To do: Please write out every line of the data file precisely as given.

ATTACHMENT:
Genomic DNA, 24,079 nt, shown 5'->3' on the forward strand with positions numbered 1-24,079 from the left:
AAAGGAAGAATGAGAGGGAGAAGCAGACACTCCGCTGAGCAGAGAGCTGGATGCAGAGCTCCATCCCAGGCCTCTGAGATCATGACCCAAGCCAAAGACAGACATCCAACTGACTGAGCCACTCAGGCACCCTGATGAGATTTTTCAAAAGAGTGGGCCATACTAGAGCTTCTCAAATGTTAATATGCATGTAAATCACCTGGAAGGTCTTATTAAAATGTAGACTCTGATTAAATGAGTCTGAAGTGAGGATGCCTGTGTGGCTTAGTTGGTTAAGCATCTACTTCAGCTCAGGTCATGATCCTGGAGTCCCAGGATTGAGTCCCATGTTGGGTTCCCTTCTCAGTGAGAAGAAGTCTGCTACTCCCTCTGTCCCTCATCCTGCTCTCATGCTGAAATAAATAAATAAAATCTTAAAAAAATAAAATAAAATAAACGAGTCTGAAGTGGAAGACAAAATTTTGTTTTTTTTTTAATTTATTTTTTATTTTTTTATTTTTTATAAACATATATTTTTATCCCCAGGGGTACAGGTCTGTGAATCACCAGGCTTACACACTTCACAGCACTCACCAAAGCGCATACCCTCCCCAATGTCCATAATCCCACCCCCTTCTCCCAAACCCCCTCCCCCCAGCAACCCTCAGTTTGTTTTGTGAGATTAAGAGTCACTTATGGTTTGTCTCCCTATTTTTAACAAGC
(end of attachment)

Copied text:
Genomic DNA, 24,079 nt, shown 5'->3' on the forward strand with positions numbered 1-24,079 from the left:
AAAGGAAGAATGAGAGGGAGAAGCAGACACTCCGCTGAGCAGAGAGCTGGATGCAGAGCTCCATCCCAGGCCTCTGAGATCATGACCCAAGCCAAAGACAGACATCCAACTGACTGAGCCACTCAGGCACCCTGATGAGATTTTTCAAAAGAGTGGGCCATACTAGAGCTTCTCAAATGTTAATATGCATGTAAATCACCTGGAAGGTCTTATTAAAATGTAGACTCTGATTAAATGAGTCTGAAGTGAGGATGCCTGTGTGGCTTAGTTGGTTAAGCATCTACTTCAGCTCAGGTCATGATCCTGGAGTCCCAGGATTGAGTCCCATGTTGGGTTCCCTTCTCAGTGAGAAGAAGTCTGCTACTCCCTCTGTCCCTCATCCTGCTCTCATGCTGAAATAAATAAATAAAATCTTAAAAAAATAAAATAAAATAAACGAGTCTGAAGTGGAAGACAAAATTTTGTTTTTTTTTTAATTTATTTTTTATTTTTTTATTTTTTATAAACATATATTTTTATCCCCAGGGGTACAGGTCTGTGAATCACCAGGCTTACACACTTCACAGCACTCACCAAAGCGCATACCCTCCCCAATGTCCATAATCCCACCCCCTTCTCCCAAACCCCCTCCCCCCAGCAACCCTCAGTTTGTTTTGTGAGATTAAGAGTCACTTATGGTTTGTCTCCCTATTTTTAACAAGC